Justice and Mercy

One of the most publicized events of the last century was the execution of a Texas woman who had been convicted of murdering two people 14 years earlier. During her time in prison, she became a Christian. The evident genuineness of her conversion elicited calls from all over the world to spare her life. Even the Pope pleaded with the Governor of Texas to intervene. In the end, those who sought justice for the crime she committed prevailed. With a lethal cocktail running through her veins, Karla Fay Tucker "coughed twice, let out a soft groan, and fell silent."(1)

The debate raised by this case was gripping enough, but what I found to be most fascinating was the intense contest that was unfolding outside the premises where the execution was scheduled to be carried out. Both the proponents as well as opponents of the death penalty camped outside, each side trying to drown the other's voices. The news of the execution was greeted by a boisterous cry of triumph from those who had so vehemently sought justice for the crime. Others were left wondering where, when, and how mercy applies when the life of an individual hangs in the balance.

This drama was a classic representation of the two most disparate poles of justice and mercy. How are the guilty to be spared in cases where absolute justice is administered? If there are no shortcuts, no bribes, and no turning of a blind eye against evil, what hope is there for those wedged between the jaws of justice? The tension between justice and mercy is a reality with which we all live, and depending on the circumstances, our hunger for vindication is only matched by our plea for mercy and forgiveness.

The biblical solution to this conundrum is uniquely ingenious in both logical and relational terms. It was at the Cross of Jesus where God's justice was perfectly administered and his eternal mercy publicly displayed when God took upon Himself the punishment meant for the guilty. The perfect, sinless, infinitely just God devised the means whereby sinful, guilty human beings could be justly reconciled to God without an ounce of guilt being swept under the carpet. No other proposed means of liberation for humanity in the world even begins to address this dilemma. The rhetorical force of the question posed by the author of Hebrews ought forever to haunt every seeker of justice, "How shall we escape if we neglect so great a salvation"?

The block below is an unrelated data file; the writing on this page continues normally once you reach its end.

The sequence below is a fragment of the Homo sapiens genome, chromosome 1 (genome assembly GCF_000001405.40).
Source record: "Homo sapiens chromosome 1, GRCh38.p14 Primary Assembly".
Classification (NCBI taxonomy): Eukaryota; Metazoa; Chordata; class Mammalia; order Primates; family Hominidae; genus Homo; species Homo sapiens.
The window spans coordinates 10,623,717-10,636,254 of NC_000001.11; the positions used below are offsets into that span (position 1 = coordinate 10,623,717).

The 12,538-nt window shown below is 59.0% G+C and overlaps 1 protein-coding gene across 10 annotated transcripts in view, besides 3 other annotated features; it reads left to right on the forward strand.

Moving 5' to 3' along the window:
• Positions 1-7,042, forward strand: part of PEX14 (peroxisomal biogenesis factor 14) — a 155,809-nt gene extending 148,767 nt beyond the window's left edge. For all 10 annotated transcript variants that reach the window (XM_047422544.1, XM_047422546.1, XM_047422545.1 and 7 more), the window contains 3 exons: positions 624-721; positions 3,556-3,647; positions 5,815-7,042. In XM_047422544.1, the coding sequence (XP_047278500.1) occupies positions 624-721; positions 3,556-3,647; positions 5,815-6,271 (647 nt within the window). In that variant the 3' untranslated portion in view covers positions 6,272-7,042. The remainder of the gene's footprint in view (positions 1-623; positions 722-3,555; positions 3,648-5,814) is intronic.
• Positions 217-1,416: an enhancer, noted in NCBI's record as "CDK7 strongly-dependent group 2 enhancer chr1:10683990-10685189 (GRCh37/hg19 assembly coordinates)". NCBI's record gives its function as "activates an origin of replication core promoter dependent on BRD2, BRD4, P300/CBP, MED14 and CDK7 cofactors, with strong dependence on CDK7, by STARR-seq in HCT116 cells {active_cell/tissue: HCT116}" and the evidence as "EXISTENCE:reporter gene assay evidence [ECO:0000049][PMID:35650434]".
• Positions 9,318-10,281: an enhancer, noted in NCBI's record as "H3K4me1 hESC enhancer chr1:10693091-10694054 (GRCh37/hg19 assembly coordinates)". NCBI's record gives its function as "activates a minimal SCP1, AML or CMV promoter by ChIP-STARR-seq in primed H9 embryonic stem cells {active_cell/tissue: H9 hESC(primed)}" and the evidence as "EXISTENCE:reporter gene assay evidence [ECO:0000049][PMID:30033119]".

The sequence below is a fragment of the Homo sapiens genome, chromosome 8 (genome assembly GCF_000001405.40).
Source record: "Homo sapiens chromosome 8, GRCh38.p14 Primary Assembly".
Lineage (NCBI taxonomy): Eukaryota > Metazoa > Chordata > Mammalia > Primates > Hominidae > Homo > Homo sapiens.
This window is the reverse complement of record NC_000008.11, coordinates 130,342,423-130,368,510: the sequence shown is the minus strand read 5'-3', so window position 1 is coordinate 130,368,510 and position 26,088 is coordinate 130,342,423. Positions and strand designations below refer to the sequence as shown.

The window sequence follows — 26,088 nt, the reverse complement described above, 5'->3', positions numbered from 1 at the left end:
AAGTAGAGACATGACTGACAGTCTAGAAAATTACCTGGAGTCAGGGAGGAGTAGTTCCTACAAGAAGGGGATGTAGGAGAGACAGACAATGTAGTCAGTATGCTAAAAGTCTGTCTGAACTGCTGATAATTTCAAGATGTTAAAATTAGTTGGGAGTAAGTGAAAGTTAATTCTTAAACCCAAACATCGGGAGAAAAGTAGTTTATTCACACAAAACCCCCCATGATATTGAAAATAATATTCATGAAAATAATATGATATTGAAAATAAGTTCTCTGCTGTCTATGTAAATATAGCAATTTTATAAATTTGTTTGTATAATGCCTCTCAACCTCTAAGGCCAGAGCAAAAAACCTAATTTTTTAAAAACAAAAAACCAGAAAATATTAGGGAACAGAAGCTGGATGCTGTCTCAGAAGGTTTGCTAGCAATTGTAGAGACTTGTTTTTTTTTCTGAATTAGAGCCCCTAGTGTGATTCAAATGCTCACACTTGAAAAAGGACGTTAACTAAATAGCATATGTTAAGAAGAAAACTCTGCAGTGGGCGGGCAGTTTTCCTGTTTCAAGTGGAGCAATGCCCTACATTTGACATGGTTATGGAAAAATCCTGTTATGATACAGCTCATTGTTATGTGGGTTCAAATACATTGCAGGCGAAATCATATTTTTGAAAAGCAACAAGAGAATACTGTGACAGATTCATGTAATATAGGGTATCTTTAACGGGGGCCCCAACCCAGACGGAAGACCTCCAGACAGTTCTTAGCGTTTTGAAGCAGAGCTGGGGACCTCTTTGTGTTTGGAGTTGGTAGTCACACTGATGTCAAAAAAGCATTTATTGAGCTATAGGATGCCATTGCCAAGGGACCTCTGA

Unfortunately, some stumble over the gospel of Christ even while incessantly seeking either justice or mercy in matters they deem themselves entitled to judge. When our sense of justice is threatened, we rarely hesitate to demand answers, whether the object of our wrath is a mere child or a perfect God. This is nowhere more evident than in attacks on the character of God based on his administration of justice, especially in the Old Testament. But at the root of this reaction lies the failure to appreciate the full implications of what one really asks for when one demands justice. If justice is to be absolutely served, the guilty cannot go unpunished. The only recourse for the guilty is to seek mercy, and mercy cannot be demanded.

Old Testament saints harbored no illusions about God being subject to their standard of justice, for they were no strangers to his terrifying holiness and hence the gravity of sin. The fact that the Israelites were his chosen people did not keep them from facing the consequences of their own disobedience, as even a casual reading of the book of Lamentations will show. It was not without reason that the script writer for the motion picture Fiddler on the Roof, which chronicles the struggles of a Jewish family, has the lead character suggest that God choose other people the next time around.

Part of the reason why we are disinclined to recognize our own need for mercy may be due to the fact that our clamor for justice, however impassioned, is almost always skewed in our favor. Narrow indeed is the path to the dark recesses of our own hearts. But there the light of the gospel must shine, and our strong sense of justice demands that we agree with God's assessment of our true condition. Nothing short of the kind of repentance that produces humble love within those who turn to Christ can ever point humanity towards their identity and purpose. Without a clear glimpse of our own sinfulness, not even God can measure up to our lopsided, self-righteous standards.

But if God is anything like the Scriptures say, then not only should we expect God to judge sin but we can also be confident that, in the end, no one will be able to find fault with his verdict. That is why Abraham was able to trust in God's righteous judgment, even beyond the grave, when he chose to sacrifice Isaac at the behest of his Creator. He reasoned that God is able to raise the dead. Whenever we demand justice and obedience, we affirm the same standard that also condemns us. They are blessed indeed whose passion for justice is informed by the mercy of the Cross.

J.M. Njoroge is a member of the speaking team at Ravi Zacharias International Ministries in Nairobi, Kenya.

(1) Jesse Katz, "Texas Executes Born-Again Woman After Appeal Fails" LA Times, February 04, 1998.

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